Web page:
With HP’s latest quarterly earnings looking so poor, you’d expect the traditional financial analyst’s call to be dominated by concerns on the minutiae of performance. But every question was on leadership.
HP’s chairman Ray Lane said that the company had been “jolted” by the departure of Mark Hurd, and the board had made the decision to hire Léo Apotheker to develop a new strategic mission for HP. The decision to fire him less than a year later was “absolutely necessary,” he said, while adding that Apotheker had made “important contributions,” to the company.
Lane later said that the board had become concerned over three areas of his performance. The company needs an executive team that works together he said, but “ad-hoc witnessing” showed no evidence of this. The biggest problem, however, was operating execution and understanding the dynamics of business. Apotheker also failed on clear communication of HP's corporate objectives.
Whitman’s main task, he made clear, was to improve the operational performance of HP and develop a strategy to go forward. HP had been starving its research arm for many years and the company had been falling down on operations he said. Whitman promised to be a new broom to the company and reassert it on the global stage.
“HP really matters – it matters to Silicon Valley, California, to the US and, frankly, the entire world,” she said. “HP has disappointed investors in recent quarters and we’re not happy about it. Going forward HP will have no higher priority than to do everything in our power to meet the challenges of today’s macroeconomic environment and, frankly, improve our operational and financial performance.”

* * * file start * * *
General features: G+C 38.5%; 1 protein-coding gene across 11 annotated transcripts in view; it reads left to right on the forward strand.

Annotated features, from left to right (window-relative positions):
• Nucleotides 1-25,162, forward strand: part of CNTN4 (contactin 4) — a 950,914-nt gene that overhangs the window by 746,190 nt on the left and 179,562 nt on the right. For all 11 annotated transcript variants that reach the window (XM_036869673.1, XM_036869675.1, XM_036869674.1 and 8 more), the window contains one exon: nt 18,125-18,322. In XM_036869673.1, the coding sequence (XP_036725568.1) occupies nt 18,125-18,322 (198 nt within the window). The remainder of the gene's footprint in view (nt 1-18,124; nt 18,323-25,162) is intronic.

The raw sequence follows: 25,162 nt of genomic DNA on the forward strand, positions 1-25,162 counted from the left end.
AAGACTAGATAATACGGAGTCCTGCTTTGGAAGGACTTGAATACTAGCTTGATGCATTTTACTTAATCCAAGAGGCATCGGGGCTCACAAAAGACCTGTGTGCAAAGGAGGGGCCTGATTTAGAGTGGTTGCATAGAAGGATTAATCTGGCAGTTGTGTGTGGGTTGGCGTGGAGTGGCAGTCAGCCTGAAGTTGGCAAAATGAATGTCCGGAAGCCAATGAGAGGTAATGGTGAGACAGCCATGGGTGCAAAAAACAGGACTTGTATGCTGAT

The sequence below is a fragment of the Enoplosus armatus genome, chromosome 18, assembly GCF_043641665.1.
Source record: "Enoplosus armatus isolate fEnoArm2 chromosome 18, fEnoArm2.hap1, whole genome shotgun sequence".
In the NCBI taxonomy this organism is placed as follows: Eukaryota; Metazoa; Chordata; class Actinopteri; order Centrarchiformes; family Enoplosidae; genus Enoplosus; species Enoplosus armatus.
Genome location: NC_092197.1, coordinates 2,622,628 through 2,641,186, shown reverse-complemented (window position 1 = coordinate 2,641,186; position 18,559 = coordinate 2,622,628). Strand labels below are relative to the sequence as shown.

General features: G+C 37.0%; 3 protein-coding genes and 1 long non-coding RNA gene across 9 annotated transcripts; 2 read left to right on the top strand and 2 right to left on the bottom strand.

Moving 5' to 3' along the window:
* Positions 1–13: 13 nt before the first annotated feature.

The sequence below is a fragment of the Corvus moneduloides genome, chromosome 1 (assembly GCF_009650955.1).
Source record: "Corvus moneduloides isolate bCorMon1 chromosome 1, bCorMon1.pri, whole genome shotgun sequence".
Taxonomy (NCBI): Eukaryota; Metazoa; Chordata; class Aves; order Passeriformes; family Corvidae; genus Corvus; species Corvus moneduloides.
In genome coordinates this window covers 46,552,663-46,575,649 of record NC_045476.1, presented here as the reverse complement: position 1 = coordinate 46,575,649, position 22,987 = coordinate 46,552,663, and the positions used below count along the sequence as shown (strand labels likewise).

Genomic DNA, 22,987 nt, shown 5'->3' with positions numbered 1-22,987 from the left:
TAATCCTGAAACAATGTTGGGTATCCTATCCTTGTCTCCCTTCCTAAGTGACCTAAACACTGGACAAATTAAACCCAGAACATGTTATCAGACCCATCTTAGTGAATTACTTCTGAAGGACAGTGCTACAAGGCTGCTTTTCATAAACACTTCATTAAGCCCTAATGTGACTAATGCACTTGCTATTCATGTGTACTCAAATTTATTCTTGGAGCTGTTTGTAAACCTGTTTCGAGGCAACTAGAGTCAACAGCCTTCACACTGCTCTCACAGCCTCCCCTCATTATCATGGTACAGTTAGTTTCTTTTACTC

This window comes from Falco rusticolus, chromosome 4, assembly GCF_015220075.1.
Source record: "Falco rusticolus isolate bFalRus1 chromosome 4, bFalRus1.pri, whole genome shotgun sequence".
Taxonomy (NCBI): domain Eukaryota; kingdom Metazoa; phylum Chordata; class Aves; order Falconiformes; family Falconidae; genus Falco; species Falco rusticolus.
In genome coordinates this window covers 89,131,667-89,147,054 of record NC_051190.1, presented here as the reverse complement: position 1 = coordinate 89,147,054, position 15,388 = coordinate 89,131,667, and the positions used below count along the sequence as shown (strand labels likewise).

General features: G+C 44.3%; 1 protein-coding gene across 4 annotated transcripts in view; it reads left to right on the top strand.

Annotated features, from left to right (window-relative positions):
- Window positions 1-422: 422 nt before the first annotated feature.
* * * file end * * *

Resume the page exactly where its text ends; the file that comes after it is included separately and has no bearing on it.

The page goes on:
Lane also asserted that the new broom effect extended into HP’s board, which has been much criticized for its handling of the company over the last decade. In January he had added five new board members to HP and the company would be taking a long, hard look at itself he promised.
“This is not the board that was around for pretexting, this is not the board that fired Mark Hurd,” he said. “This board did not select Léo. More than half of this board is new after Léo.”
On the proposed spin-off of the personal systems group the board hoped to make up its mind “by the end of the calendar year, if not sooner,” Whitman said. Lane asserted he had pushed for a spun-off PC line with an HP brand but the board had disagreed. That was still his desire he said, but if they could do a better job internally then it would stay part of HP.
Given the exclusive focus of financial analyst’s questions, it’s clear that Wall Street is less than sold on Whitman as the long-term boss at HP. Lane is obviously keen to convince, but Whitman’s future depends on getting the core operations conundrum sorted. ®